Export group says government intervention will cause delays and lead to loss of construction business.
Contractors have stepped up their campaign to sop the government introducing ethical and environmental tests to determine which foreign projects it will support.

Members of the Export Group for Constructional Industries told a Department of Trade and Industry select committee at the House of Commons on Tuesday that the policies were out of line with those of other construction exporting nations and would damage the competitiveness of UK contractors abroad.

The group, which underwrites £3bn of goods and services exported by UK companies, was responding to a DTI review of state export insurance announced in August.

This proposed that the Export Credit Guarantee Department – a Foreign Office/DTI agency – should back UK involvement in foreign projects only after considering their ethical and environmental effects. The government body currently makes decisions to underwrite on a purely commercial basis.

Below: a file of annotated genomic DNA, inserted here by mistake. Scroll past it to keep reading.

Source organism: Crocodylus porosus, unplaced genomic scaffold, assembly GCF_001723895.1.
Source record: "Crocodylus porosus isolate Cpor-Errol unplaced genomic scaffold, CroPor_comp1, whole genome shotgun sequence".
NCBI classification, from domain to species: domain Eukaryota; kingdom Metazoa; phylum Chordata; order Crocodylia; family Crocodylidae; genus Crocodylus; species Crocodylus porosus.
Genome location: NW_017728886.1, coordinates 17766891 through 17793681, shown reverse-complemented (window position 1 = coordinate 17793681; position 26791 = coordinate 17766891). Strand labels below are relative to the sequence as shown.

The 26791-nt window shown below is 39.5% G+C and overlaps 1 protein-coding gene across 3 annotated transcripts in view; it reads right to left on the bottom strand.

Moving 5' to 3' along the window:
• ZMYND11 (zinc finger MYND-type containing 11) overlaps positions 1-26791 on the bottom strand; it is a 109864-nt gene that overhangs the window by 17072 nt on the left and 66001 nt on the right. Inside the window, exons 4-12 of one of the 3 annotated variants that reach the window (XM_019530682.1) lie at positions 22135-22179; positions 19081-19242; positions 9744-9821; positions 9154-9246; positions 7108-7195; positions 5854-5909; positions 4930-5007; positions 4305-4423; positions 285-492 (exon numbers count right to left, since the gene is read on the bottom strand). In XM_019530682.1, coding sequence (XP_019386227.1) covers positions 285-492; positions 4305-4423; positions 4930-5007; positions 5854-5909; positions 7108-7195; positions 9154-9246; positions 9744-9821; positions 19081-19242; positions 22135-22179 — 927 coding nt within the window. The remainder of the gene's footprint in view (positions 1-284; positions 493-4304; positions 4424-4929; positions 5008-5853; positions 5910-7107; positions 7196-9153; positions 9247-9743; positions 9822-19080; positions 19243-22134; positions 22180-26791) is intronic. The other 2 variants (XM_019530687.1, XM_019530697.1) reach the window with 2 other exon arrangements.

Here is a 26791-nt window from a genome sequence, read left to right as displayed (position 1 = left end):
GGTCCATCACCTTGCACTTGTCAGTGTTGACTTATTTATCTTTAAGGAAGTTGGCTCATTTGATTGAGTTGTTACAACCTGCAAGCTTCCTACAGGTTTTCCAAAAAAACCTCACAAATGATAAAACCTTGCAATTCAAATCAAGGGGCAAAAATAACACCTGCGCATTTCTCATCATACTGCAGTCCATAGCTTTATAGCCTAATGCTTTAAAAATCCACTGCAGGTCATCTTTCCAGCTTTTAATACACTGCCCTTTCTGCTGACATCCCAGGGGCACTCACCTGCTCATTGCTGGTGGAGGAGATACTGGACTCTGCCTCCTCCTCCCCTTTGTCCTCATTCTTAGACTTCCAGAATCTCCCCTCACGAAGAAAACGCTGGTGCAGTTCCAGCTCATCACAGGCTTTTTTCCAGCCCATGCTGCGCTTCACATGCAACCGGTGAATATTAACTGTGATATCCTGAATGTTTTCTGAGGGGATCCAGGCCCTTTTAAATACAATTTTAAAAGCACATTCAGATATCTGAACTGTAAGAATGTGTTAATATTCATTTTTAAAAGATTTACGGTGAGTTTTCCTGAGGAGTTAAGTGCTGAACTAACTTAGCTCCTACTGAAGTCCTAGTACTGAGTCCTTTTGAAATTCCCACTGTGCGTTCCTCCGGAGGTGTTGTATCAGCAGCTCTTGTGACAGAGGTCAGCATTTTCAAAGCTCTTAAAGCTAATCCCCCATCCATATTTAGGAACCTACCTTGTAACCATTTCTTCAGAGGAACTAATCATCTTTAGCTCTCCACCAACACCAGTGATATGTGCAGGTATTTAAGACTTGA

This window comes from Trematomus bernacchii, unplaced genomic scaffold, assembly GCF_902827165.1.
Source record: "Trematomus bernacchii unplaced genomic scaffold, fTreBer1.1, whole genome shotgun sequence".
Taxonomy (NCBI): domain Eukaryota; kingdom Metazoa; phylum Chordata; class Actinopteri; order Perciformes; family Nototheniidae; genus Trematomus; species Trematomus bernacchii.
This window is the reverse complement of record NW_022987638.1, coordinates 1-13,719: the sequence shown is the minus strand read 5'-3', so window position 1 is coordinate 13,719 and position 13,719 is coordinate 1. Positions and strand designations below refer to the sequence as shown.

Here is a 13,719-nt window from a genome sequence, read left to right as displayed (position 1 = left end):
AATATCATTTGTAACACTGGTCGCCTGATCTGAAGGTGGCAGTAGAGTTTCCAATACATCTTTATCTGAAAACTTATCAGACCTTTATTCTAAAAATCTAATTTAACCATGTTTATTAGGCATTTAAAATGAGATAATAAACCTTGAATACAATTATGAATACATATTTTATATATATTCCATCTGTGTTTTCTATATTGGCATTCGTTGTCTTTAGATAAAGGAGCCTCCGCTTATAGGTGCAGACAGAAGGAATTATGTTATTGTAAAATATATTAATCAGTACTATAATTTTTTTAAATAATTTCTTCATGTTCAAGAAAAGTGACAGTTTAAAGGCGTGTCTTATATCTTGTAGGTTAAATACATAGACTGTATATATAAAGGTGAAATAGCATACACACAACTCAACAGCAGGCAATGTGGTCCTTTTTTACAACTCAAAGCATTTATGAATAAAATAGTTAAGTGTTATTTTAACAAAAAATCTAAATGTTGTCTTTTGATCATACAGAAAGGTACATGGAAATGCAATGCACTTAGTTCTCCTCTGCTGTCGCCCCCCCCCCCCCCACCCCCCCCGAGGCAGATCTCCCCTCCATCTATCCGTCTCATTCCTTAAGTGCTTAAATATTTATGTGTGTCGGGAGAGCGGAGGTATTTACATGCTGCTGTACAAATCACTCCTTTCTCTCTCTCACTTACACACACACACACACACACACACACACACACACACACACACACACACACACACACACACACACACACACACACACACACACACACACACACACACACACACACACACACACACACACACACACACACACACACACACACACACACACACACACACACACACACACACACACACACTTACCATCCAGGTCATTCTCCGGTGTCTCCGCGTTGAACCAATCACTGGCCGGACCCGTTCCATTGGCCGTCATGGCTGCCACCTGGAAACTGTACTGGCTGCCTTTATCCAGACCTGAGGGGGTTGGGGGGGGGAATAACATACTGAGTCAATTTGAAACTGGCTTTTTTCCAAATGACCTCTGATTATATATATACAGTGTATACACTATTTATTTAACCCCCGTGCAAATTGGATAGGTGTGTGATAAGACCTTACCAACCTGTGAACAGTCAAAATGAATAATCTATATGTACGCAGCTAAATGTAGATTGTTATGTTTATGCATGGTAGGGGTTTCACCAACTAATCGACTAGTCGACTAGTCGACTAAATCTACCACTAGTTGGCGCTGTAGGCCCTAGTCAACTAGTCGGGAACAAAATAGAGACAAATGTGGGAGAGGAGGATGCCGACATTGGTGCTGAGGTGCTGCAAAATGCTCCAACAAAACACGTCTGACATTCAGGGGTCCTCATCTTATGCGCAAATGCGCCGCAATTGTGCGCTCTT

Nigel Sloan, project finance director at Balfour Beatty, told the committee that negotiations with the ECGD on ethical and environmental considerations could lead to bidding delays and the loss of business abroad.

“It is impractical to expect the ECGD to assess each and every credit application. [The markets of] UK exporters would simply be taken over by their competitors,” he said.

Contractors argue that export credit agencies such as the ECGD are not the appropriate instrument for implementing the government’s sustainable development policies.

Ted Cooke, international finance manager at Amec, explained that UK firms needed cover to work in unstable parts of the world, such as Angola.

He said: “We have expertise that we are in danger of losing if we are not allowed to promote it and export it overseas.”

The export group asked the government to clarify its intentions. It said: “Exporters need predictability. The risks involved in pursuing major projects are high enough already, without having to take into account the risk of the export credit being vetoed at the last minute because of the intervention of another government department.

“If the government does not want to trade with a particular country or support a particular type of project it should say so openly so that exporters know the rules and can direct their efforts elsewhere.”